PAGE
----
Experts gather to discuss best approaches for stifling growth of non-communicable diseases in Africa
As countries urbanize and economies modernize, greater numbers of Africans are adopting lifestyle changes that drive the increasing prevalence of non-communicable diseases (NCDs). By 2030, the World Health Organization (WHO) projects that NCDs such as cancer, diabetes, hypertension, and cardiovascular disease will be the most common cause of death in Africa.
To stem this growing epidemic, WHO recommends implementing cost-effective interventions dubbed “best buys” to curb the four main risk factors of NCDs: tobacco use, harmful use of alcohol, inadequate physical activity, and an unhealthy diet. However, the control of these risk factors requires collaboration from multiple sectors in a way that promotes a whole-of-government approach.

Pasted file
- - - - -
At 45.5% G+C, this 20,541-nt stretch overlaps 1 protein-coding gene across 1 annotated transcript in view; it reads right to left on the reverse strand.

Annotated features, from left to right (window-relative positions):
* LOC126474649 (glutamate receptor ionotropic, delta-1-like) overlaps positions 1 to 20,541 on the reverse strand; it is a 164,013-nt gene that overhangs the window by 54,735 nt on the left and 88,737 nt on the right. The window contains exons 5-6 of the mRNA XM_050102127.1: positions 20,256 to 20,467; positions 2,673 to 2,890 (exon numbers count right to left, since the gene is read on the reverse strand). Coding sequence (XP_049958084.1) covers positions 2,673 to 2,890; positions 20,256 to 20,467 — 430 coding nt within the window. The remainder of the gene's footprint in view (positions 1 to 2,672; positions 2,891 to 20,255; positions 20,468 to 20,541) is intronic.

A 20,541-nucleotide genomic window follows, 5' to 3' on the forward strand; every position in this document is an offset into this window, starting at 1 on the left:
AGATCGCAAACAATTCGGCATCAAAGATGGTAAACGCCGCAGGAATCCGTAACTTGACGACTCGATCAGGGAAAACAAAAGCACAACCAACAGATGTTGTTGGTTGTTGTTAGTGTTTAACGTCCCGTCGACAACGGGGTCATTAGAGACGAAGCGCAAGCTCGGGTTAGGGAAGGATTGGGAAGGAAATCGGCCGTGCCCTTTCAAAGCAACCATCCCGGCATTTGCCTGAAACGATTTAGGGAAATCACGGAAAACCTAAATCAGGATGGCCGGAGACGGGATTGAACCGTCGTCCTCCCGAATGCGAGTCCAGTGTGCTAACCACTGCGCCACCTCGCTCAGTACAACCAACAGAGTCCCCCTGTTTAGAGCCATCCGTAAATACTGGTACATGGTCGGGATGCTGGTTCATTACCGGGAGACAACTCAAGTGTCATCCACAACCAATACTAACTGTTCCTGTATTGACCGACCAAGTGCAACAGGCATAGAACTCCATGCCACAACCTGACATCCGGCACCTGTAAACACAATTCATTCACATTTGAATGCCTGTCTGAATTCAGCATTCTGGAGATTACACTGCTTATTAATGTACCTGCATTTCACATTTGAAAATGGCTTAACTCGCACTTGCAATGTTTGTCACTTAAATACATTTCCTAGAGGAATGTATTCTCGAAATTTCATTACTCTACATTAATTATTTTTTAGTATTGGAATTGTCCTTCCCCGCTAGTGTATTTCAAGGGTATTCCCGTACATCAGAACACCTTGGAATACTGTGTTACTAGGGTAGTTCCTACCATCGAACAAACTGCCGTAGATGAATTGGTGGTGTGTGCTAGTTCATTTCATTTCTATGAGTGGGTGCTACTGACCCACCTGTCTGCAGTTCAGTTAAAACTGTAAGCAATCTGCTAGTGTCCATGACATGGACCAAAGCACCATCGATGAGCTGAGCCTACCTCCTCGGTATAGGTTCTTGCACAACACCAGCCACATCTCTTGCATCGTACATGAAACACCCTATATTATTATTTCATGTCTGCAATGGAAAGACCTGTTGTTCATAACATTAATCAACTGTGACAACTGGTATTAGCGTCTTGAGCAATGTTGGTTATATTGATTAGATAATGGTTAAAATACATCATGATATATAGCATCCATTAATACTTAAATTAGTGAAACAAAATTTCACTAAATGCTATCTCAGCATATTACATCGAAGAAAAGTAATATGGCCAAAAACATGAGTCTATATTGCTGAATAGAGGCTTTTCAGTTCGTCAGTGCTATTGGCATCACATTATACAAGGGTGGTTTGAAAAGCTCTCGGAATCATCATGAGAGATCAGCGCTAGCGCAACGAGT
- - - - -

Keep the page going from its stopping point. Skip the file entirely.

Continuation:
Since 2013, the African Population and Health Research Center (APHRC) has been examining existing policies to control NCD, specifically those that address the WHO best buys in Cameroon, Kenya, Malawi, Nigeria, and South Africa. The IDRC-supported project, Analysis of NCD Prevention Policy in Africa, aims to understand the challenges and opportunities for multi-sector action in the formulation and implementation of NCD policies.
To share the learning from the five countries involved in the study, APHRC and the East African NCD Alliance (EANCDA) convened a regional conference from January 25–27, 2017 in Nairobi. More than 100 experts, researchers, government officials, and decision-makers from diverse countries and organizations including WHO, Institute of Economic Affairs (IEA), Partners in Health (PIH), Aga Khan University, University of Nairobi, and Médecins sans Frontières Belgium gathered to explore opportunities for collaborative research to strengthen the evidence base for NCD policy development within the region.
Conference participants agreed that there is a need for improved data collection, analysis, and dissemination, and they developed a potential framework for future NCD working groups to drive the research priorities at the national, regional, and continental levels.